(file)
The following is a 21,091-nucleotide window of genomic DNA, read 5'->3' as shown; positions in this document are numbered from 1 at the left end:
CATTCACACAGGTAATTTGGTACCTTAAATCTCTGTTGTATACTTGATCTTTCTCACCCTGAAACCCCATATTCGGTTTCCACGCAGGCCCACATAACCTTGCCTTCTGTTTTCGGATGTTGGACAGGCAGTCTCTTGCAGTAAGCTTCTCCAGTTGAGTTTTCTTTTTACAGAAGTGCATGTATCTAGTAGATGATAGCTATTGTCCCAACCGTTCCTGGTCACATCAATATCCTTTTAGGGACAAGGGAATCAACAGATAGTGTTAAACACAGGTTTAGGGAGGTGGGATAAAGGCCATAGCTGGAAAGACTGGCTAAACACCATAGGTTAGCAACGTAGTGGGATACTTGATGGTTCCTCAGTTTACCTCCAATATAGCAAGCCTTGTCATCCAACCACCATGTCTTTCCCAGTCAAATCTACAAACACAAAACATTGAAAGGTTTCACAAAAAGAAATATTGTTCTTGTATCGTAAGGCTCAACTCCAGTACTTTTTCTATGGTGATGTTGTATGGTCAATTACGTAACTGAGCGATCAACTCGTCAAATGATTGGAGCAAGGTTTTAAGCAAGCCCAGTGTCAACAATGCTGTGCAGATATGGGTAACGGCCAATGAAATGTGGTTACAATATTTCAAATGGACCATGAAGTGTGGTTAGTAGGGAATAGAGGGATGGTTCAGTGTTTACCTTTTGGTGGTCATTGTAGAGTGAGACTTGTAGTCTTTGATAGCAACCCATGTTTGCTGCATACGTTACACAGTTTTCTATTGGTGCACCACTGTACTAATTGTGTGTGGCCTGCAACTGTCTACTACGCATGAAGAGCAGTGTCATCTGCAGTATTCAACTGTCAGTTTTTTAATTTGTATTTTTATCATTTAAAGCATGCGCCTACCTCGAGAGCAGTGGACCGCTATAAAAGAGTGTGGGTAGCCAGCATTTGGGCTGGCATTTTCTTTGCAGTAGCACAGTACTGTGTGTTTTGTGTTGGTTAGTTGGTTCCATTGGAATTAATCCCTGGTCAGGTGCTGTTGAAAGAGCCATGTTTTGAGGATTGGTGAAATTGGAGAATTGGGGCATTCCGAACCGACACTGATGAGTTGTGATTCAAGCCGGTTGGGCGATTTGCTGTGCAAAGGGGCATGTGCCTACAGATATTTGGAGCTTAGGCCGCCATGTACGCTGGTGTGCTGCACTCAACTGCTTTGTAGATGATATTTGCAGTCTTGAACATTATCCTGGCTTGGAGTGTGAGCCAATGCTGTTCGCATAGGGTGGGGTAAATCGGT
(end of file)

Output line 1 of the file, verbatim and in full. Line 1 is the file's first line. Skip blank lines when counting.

The following is a 21,091-nucleotide window of genomic DNA, read 5'->3' as shown; positions in this document are numbered from 1 at the left end: